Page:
Start Up And Never Stop

Fifty-four hours, one goal: to create a winning start-up.  At its most basic, that’s the point of Startup Weekend.

“If you want to be an entrepreneur, you have to put yourself in the entrepreneur’s shoes,” says Deborah Rippol, the organization’s European Coordinator. “A lot of people talk about creating companies, but they never take the first step.” Startup Weekend is attempting to facilitate that leap on a global scale.

The non-profit organization, which was founded in Seattle with a mission of promoting entrepreneurship, now stages roughly 600 events per year across 120 countries. It has staged eight weekend hackathons in London in total, half of which have taken place within Google Campus.

In March 2012, Startup Weekend had the distinction of running the first major event on Campus after the launch party.  (It is one of six Campus official partner organizations.) “It made participants feel like they were pioneers,” recalls Rippol. Startup Weekend’s CEO Marc Nager made the trip over from the U.S. for the event, and Eze Vidra, the Head of Campus London Eze Vidra the opening speech.“It was amazing having Eze at the event himself. I think he was happy that the very first steps at  Campus were creating start-ups,” she says.

Web designer Michael Hobson got involved after seeing a tweet from online tech news site The Next Web. Knowing very little about Startup Weekend, he was undecided about whether to participate until the last minute. Having never participated in a hackathon, Hobson decided to check it out, despite being worn out from an exhausting week at his regular day job.

“It was really intense. You go alone on a Friday, witness everyone’s pitches, pick a team and crack on,” he tells Informilo. . Hobson’s team, which ended up winning the competition with a mobile app called ‘Pollarize’  got to work  immediately. The app allows people to solicit feedback from friends and other members, like a slimmed down quickfire version of Quora.

“We were quick to get out of the starting blocks and that might have been what gave us the edge I think,” he says.

In recent years, the velocity with which a startup moves has become ever more important. Facebook’s mantra is ‘Move Fast and Break Things.’ Entrepreneurs from Silicon Valley to Silicon Roundabout are encouraged to ‘Fail Fast’ – in other words, realize mistakes quickly, change strategy appropriately and apply the learnings in future. Serial entrepreneur Eric Ries has earned plaudits for his concept (and book) The Lean Startup that urges entrepreneurs to build minimum viable products (MVPs) to test products and services with consumers before committing too much time or capital.

For Ries, this is about making turning the art of building a business into more of a science. Hobson says Startup Weekend is the ultimate manifestation of that philosophy.

“Everyone talks about MVPs, ‘fail fast’, rapid prototypes and all of these start-up buzzwords and I think Startup Weekend embodies that (thinking), distilled down into a weekend,” says Pollarize’s Hobson. For him the experience was nothing less than transformative. “  “It’s sort of like an awakening. You find what you’re capable of when you’re put into a high pressure environment.”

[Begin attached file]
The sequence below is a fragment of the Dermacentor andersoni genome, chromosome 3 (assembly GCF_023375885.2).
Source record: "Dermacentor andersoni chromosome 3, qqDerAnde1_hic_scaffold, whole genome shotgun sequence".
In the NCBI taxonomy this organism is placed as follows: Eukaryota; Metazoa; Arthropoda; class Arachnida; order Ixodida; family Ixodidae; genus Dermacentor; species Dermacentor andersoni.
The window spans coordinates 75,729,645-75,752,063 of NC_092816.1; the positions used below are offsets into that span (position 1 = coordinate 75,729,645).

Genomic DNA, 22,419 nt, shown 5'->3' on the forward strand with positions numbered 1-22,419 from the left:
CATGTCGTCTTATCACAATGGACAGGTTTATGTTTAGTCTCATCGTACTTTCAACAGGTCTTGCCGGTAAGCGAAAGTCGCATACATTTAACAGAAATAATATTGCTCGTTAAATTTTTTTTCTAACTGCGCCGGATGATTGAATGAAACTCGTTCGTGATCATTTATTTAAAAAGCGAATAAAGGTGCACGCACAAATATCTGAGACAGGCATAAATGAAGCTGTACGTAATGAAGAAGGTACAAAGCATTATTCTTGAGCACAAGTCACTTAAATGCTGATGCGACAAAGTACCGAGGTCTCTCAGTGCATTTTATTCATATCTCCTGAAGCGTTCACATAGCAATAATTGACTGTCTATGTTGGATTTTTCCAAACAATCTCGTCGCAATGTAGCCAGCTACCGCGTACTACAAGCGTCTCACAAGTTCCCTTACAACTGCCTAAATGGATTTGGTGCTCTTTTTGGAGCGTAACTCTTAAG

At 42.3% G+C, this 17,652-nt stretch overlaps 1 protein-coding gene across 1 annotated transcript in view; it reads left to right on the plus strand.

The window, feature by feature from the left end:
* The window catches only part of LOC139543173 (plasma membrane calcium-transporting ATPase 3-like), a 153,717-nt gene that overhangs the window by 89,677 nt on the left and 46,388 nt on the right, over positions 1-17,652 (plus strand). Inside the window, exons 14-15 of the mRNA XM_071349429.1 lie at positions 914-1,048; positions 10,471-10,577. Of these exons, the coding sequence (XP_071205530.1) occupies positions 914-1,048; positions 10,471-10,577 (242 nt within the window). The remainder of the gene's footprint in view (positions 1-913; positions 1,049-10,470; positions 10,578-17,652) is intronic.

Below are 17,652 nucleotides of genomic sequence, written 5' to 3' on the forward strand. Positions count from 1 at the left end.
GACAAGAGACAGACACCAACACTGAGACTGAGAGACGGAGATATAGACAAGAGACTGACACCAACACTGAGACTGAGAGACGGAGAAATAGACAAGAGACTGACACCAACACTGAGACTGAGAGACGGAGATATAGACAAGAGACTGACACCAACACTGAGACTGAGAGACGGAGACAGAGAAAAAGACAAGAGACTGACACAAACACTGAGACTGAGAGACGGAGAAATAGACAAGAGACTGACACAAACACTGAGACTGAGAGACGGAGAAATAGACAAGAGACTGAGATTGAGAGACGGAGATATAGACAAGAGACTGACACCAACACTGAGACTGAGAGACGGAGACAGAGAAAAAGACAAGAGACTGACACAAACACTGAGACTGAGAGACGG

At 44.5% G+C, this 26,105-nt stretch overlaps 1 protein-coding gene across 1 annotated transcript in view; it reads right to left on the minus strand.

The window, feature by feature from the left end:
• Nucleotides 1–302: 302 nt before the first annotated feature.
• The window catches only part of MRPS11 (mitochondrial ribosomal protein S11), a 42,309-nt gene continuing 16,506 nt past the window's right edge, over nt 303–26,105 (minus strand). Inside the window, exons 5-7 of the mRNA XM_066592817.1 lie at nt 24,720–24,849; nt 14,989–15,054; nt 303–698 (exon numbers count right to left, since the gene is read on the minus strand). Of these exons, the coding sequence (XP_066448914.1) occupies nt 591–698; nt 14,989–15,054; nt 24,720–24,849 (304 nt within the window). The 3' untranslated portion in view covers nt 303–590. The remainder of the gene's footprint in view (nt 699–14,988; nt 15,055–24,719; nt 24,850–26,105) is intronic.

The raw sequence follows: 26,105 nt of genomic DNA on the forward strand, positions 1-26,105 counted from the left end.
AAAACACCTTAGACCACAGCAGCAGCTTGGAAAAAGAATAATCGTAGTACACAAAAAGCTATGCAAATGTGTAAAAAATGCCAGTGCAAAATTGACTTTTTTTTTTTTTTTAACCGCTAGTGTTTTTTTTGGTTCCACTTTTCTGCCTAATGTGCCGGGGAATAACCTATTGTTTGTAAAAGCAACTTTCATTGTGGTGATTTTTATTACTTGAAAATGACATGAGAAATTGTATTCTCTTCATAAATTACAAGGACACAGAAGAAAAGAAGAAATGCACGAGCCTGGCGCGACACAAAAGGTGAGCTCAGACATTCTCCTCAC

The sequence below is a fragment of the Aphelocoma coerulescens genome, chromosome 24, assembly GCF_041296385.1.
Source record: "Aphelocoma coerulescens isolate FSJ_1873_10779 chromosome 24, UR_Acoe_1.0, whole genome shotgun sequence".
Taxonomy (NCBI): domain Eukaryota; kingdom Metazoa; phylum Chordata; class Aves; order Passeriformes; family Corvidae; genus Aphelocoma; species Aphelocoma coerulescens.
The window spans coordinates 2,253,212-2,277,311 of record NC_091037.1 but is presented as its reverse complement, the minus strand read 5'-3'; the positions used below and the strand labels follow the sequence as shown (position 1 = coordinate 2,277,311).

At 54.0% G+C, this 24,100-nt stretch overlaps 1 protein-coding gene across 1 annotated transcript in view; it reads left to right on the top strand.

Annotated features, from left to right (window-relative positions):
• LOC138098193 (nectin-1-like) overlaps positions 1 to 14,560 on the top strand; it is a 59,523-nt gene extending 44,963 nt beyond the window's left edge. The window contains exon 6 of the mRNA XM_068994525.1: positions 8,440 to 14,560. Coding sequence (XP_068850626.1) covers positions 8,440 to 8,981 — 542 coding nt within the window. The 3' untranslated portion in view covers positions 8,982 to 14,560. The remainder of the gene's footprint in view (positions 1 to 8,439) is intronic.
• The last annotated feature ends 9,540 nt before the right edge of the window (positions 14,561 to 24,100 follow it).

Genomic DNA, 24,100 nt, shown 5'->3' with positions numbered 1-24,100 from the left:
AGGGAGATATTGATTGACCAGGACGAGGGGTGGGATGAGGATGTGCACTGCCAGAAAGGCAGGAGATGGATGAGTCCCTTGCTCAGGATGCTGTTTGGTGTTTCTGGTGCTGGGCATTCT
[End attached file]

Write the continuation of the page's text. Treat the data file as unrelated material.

The 54 hours at Startup Weekend led to a £40,000 investment into Pollarize’s team by Wayra, an incubator run by mobile operator Telefonica.  Hobson quit his job at a web design agency to focus full-time on the app, which launched at the Dublin Web Summit in October.  The company is currently looking to raise another round.

Not all start-ups that win Startup Weekend competitions are as lucky as Pollarize and immediately raise funding.

Rippol says it would be unwise to judge the organization on the number of successful businesses that emerge.  “Startup Weekend values personal achievement, team building and long-term mentality change,” she says. “Through the events that we host at Google Campus, we’ve had more than 500 participants and while not all of them keep on running the exact same business afterwards, 30% of them do.”

Many others, she says, stay in touch and go on to form new businesses later.  A recent survey of past participants showed that 67% of respondents still felt the experience was beneficial one year later.

The success of the events themselves is evident. A Startup Weekend hackathon last June sold out in three hours, and 300 people asked to be placed on the waiting list. Rippol says Campus has played a big part of that success, giving the start-up community in East London a central hub.  “We see Campus as much more than a building. For us it’s a platform to grow our organization ” she says.

Hobson who, in addition to being a co-founder of Pollarize, is one-third of the 3 Beards who stage events such as the startup-focused Silicon Drinkabout and Don’t Pitch Me Bro’ on campus, says that Campus has become the “go-to” place for London’s start-ups.

“Before that there was nowhere where you could go to experience start-up culture if you were new to London or new to the start-up scene and you heard about Old Street and Shoreditch being this big start-up hub,” says Hobson. “ Now that Google Campus is there and open to anyone to go to and co-work at the café it’s become a startup Mecca.”

Though winning a Startup Weekend on Campus or off has its perks, such as exposure and potentially free co-working space or legal advice, there’s no financial prize. “Out of experience, it turns into cash for beers rather that proper investment,” says Rippol.

Ultimately, Startup Weekend’s mission is helping enterprising individuals to realize their potential and learn quickly if they have an idea worth building on.

And once they start thinking and acting like entrepreneurs, the hope is they’ll never stop.




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